Page:A Compilation of the Messages and Papers of the Confederacy, Including the Diplomatic Correspondence, 1861-1865, Volume I.djvu/125

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Provisional Congress.

had any reply. The letter is simply one of inquiry in reference to facts concerning which, I think, I am entitled to an explanation. I have not adopted any opinion in reference to them which may not be modified by explanation, nor have I affirmed in that letter, nor do I in this, any conclusion of my own unfavorable to your integrity in the whole transaction.

All that I have said and mean to say is, that an explanation is due from you to myself. I will not say what I shall do in case this request is not complied with, but I am justified in saying that I shall feel at liberty to place these letters before any person who is entitled to ask an explanation of myself. Very respectfully,

John A. Campbell,
Associate Justice of the Supreme Court, U. S.

Hon. William H. Seward, Secretary of State.

No reply has been made to this letter, April 24, 1861.


Judge Campbell to the President of the Confederate States.

Montgomery, Ala., May 7, 1861.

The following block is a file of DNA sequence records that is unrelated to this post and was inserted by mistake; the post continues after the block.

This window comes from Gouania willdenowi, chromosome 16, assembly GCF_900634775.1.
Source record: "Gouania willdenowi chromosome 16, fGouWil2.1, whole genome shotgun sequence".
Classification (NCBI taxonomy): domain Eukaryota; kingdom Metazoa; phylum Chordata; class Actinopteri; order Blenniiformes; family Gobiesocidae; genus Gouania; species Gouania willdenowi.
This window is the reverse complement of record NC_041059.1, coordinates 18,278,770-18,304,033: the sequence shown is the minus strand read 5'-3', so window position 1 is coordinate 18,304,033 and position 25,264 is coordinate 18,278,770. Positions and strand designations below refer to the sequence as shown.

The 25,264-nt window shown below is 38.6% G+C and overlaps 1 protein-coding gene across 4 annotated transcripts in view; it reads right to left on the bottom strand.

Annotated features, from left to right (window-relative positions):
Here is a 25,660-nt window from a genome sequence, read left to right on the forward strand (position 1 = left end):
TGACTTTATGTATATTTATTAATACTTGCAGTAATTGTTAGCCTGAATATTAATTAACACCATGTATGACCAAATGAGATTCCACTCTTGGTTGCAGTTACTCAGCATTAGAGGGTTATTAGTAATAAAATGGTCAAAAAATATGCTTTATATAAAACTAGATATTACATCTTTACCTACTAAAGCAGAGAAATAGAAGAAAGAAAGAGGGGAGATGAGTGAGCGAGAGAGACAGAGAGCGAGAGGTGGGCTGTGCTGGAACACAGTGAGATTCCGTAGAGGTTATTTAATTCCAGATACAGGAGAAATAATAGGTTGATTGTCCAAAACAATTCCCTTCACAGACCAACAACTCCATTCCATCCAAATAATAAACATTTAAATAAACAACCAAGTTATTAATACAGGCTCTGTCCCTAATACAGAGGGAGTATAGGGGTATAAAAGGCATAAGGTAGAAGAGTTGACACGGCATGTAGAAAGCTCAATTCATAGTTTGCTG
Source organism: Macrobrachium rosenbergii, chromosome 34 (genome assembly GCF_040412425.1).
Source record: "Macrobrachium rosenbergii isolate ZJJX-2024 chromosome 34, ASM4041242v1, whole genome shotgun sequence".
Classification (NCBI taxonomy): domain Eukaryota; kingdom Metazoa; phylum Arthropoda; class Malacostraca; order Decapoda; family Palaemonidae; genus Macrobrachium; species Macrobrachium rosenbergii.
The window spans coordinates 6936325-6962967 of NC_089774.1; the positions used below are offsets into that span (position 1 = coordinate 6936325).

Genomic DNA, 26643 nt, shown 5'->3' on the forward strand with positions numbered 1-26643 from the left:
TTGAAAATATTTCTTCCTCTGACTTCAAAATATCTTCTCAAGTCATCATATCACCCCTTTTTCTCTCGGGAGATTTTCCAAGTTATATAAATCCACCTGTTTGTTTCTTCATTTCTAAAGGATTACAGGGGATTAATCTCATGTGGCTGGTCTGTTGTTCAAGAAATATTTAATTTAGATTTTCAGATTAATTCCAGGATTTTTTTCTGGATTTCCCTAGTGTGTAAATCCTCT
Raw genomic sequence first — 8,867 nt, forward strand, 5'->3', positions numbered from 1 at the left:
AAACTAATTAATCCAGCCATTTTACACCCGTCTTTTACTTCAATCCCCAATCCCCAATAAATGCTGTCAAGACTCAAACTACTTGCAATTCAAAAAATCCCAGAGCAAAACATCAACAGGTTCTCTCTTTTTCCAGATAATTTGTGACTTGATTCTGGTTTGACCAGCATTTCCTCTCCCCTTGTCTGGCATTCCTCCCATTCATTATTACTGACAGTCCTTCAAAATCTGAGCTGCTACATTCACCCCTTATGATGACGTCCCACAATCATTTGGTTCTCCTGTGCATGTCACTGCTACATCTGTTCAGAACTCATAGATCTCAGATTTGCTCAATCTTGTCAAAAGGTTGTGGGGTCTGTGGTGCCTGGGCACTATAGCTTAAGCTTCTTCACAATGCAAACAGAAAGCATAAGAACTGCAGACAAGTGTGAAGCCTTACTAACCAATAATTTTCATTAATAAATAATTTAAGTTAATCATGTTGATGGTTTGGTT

Sir: I submit to you two letters that were addressed by me to the Hon. W. H. Seward, Secretary of State of the United States, that contain an explanation of the nature and result of an intervention by me in the intercourse of the commissioners of the Confederate States with that officer. I considered that I could perform no duty in which the entire American people, whether of the Federal Union or of the Confederate States, were more interested than that of promoting the counsels and the policy that had for their object the preservation of peace. This motive dictated my intervention. Besides the interview referred to in these letters, I informed the Assistant Secretary of State of the United States (not being able to see the Secretary) on the 11th April, ult., of the existence of a telegram of that date, from General Beauregard to the commissioners, in which he informed the commissioners that he had demanded the evacuation of Sumter, and if refused he would proceed to reduce it. On the same day, I had been told that President Lincoln had said that none of the vessels sent to Charleston were war vessels, and that force was not to be used in the attempt to supply the Fort. I had no means of testing the

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